The Collier Cut
In 1912, the newly re-named Collier Manufacturing Co, with J. C. Collier at the helm and with the addition of D. C. Collier to management, was branding its products as “The Collier Made” and “The Collier Make”.
According to the late Virginia Collier Dennis, daughter of D. C. Collier, her father woke from a dream in which he had seen a way to economically make women’s knit underwear. He sought to patent his idea which involved precise, cost-saving cuts. J. C. Collier, a master marketer, had previously used a form of alliteration in his advertising, such as seen in the example below.
It followed that “The Collier Cut’ was chosen as the name of the patent. The patent was granted in Canada in 1914 and in the United States in 1915. This is the draft patent application for “The Collier Cut”, by inventors D. C. Collier and F. M. Murphy.Collier Cut with diagrams reduced
The Collier Cut was a marketing success. This page from a 1916 publication shows eight mills licensed to make The New “Collier” Union Suits for ladies. It also says that patents were pending in “all European countries”.
What had been marketed as “Collier Make Underwear” in these hanging cardboard store signs (approximately 10″ x 13″) . . .
. . . now became “Collier Cut Underwear”.
Collier Cut Union Suits were sold internationally, with an obvious appeal to those in colder climates. Here is a fascinating 1918 picture of the shipping room of the Collier Mfg. mill in Barnesville. These packaged ladies knit underwear were headed to Rottenberg, Sweden. Notes about the photograph identify Walter Slaughter, Shipping Clerk, and J. R. Stotelmyer, Superintendent.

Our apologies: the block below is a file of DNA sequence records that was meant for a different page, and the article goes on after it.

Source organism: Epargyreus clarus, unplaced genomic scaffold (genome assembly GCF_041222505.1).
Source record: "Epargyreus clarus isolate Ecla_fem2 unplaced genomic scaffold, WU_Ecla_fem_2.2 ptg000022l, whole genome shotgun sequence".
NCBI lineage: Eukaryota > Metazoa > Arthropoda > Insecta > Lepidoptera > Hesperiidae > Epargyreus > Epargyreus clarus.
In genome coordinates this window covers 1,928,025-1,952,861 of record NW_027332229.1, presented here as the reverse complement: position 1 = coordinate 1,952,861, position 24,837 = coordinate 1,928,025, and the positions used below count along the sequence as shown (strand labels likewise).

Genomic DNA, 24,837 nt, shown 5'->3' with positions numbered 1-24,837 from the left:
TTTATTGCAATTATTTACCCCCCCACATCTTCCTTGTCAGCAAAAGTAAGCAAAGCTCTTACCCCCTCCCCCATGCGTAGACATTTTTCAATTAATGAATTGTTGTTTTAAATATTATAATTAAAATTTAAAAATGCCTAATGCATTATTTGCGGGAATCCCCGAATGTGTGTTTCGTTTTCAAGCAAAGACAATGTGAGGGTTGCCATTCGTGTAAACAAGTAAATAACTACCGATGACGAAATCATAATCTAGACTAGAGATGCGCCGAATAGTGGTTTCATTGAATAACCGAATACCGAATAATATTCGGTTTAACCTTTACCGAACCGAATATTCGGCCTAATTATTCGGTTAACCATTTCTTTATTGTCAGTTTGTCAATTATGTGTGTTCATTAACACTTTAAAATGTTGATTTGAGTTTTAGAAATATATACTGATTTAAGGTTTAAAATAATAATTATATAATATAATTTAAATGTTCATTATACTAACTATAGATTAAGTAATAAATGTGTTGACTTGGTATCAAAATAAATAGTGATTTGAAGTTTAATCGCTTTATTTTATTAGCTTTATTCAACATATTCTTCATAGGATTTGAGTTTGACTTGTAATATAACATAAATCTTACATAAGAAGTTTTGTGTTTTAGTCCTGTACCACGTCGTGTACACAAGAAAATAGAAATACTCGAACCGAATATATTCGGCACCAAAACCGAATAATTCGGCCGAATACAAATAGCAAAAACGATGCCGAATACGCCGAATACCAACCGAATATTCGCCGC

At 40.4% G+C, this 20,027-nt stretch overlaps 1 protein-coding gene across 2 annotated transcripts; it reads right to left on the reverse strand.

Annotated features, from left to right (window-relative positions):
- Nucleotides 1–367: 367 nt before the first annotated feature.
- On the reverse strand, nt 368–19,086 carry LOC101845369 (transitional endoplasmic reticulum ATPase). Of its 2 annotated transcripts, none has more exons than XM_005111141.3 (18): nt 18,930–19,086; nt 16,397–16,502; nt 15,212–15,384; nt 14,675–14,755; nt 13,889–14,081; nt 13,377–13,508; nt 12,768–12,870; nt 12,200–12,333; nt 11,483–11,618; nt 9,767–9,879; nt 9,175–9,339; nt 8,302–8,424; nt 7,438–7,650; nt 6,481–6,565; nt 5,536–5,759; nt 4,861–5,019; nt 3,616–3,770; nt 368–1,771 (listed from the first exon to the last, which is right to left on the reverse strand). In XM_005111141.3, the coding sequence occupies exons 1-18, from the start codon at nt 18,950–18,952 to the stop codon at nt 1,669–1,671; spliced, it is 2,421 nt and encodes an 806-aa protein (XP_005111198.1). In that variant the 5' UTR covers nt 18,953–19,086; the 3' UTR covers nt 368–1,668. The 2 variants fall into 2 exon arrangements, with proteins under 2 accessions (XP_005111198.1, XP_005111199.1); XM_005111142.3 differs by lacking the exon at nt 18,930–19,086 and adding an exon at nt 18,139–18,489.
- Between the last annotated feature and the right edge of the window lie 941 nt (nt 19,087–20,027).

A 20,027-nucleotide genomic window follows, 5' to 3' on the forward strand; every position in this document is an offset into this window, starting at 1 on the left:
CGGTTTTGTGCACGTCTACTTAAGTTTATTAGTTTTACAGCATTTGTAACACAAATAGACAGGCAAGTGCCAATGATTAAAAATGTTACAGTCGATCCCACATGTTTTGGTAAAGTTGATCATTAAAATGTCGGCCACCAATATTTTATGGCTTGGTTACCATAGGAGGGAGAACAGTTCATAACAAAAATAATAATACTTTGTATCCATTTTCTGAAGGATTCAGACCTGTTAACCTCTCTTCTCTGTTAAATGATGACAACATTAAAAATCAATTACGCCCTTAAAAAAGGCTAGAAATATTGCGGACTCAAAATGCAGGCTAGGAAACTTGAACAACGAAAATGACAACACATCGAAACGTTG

This is an equally fascinating original photograph of the model for Collier Cut Ladies Union Suits. The notation is by D. C. Collier.
Prior to the sale to the William Carter Company (see the post “J. C. Collier – From Merchant to Manufacturer”), Collier Cut marketing took on a new look. This 1922 note announces the appointment of a new selling agent in New York.
Here are two hanging cardboard advertising signs of a different style promoting Collier Cut underwear.
The advertisement (dated 1923 on the pennant) for misses and ladies underwear was updated to appeal to the younger generation and the 1920’s “flapper” style. The meaning of the reference to “8 Point” is not known.
And 8 Point Collier Cut knit underwear was promoted for boys and men.
CHF knows of only one of the Collier Cut Ladies Underwear still in existence. The underwear was sent along with the rest of the Collier Collection to Georgia Historical Society, Savannah, Georgia where it will be archived.